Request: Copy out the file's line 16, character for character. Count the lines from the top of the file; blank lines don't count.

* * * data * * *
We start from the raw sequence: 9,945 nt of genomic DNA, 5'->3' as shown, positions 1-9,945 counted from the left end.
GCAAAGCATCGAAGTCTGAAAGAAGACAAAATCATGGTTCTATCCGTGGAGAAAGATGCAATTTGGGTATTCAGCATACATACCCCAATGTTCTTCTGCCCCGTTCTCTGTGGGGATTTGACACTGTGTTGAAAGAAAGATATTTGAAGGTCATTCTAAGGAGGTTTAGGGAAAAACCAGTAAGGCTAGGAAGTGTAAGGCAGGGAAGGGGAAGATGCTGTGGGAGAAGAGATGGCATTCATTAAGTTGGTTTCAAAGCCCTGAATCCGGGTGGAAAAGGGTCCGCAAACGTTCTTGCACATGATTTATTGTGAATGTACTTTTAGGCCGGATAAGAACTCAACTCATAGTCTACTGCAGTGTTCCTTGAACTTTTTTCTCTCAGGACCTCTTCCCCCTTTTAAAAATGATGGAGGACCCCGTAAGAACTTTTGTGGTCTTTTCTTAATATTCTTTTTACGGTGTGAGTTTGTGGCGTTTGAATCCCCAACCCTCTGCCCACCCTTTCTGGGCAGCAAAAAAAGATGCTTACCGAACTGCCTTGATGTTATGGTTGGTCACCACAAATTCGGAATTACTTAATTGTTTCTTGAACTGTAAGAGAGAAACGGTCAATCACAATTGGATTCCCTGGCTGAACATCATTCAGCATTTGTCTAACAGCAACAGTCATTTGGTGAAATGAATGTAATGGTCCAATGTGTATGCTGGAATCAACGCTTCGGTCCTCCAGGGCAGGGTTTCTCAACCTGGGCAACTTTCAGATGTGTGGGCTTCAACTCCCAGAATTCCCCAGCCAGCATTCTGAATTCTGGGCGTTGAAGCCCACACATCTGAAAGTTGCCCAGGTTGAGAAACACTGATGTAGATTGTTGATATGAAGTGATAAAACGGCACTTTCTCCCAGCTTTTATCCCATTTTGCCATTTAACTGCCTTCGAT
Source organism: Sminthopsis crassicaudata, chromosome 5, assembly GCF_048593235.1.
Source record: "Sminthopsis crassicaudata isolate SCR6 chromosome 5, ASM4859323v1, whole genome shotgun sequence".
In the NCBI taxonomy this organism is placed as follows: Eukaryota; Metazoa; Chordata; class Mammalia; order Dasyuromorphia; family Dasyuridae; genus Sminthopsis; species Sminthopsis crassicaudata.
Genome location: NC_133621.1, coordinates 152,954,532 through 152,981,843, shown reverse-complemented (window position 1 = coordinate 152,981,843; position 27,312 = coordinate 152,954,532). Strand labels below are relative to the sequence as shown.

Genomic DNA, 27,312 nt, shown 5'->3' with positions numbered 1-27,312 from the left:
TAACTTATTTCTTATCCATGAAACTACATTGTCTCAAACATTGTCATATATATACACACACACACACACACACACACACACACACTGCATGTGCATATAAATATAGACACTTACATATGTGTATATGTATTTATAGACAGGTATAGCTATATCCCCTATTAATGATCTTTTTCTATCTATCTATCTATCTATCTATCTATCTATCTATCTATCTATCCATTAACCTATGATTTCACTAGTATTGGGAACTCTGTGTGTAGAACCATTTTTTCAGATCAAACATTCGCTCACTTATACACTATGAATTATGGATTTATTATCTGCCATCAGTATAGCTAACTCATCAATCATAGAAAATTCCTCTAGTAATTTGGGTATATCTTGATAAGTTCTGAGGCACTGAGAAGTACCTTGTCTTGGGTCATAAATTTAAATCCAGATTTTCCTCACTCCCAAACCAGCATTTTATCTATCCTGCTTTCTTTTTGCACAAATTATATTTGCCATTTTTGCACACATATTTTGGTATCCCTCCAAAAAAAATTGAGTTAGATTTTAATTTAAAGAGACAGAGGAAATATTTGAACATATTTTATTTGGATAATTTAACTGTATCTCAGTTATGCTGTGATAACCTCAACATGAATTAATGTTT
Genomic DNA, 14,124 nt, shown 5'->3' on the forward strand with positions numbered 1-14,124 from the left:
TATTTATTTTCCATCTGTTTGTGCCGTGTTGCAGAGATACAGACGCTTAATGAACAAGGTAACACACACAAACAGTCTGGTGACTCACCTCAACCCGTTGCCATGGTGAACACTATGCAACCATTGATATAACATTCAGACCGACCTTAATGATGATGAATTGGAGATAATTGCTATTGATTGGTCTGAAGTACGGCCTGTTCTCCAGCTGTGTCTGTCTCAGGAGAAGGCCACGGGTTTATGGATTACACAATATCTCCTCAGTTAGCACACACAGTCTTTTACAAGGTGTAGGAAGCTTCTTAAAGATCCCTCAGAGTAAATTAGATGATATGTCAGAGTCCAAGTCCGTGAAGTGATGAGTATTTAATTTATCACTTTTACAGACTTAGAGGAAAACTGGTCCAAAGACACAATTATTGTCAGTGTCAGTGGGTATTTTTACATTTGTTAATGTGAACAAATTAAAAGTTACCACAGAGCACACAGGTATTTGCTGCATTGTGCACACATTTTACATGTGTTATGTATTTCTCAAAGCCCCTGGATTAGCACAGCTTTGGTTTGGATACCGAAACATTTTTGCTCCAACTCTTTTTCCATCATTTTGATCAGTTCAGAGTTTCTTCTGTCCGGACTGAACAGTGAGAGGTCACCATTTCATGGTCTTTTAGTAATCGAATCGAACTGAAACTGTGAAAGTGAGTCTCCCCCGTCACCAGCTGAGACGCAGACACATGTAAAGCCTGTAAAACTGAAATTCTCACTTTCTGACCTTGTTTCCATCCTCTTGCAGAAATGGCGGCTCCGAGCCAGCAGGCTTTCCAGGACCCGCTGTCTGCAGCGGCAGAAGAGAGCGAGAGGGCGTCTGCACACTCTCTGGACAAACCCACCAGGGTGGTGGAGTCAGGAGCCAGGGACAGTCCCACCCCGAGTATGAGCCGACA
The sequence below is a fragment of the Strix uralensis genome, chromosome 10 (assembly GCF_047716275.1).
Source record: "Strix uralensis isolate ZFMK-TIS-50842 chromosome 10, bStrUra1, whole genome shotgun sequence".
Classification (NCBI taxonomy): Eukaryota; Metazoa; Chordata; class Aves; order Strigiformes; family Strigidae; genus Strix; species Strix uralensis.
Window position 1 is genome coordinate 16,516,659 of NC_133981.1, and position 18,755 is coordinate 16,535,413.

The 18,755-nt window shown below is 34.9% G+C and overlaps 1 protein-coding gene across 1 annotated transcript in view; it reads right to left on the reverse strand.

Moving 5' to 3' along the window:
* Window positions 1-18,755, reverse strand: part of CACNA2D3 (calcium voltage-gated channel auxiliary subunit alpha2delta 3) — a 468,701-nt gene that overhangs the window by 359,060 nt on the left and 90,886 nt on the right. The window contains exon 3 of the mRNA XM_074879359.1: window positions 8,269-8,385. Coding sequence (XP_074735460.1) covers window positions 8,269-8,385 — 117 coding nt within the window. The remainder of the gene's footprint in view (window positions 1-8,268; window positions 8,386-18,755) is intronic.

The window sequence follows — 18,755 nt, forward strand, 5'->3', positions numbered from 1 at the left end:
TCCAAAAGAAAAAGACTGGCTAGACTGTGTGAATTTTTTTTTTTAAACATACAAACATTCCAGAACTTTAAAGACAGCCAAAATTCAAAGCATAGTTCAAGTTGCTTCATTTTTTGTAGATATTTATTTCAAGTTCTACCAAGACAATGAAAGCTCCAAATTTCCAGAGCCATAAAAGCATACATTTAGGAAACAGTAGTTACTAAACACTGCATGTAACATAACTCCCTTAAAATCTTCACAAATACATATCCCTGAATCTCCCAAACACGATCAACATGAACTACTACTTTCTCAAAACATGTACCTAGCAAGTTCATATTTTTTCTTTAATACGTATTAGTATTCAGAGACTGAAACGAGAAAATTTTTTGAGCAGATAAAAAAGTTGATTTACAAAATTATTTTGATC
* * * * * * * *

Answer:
Moving 5' to 3' along the window: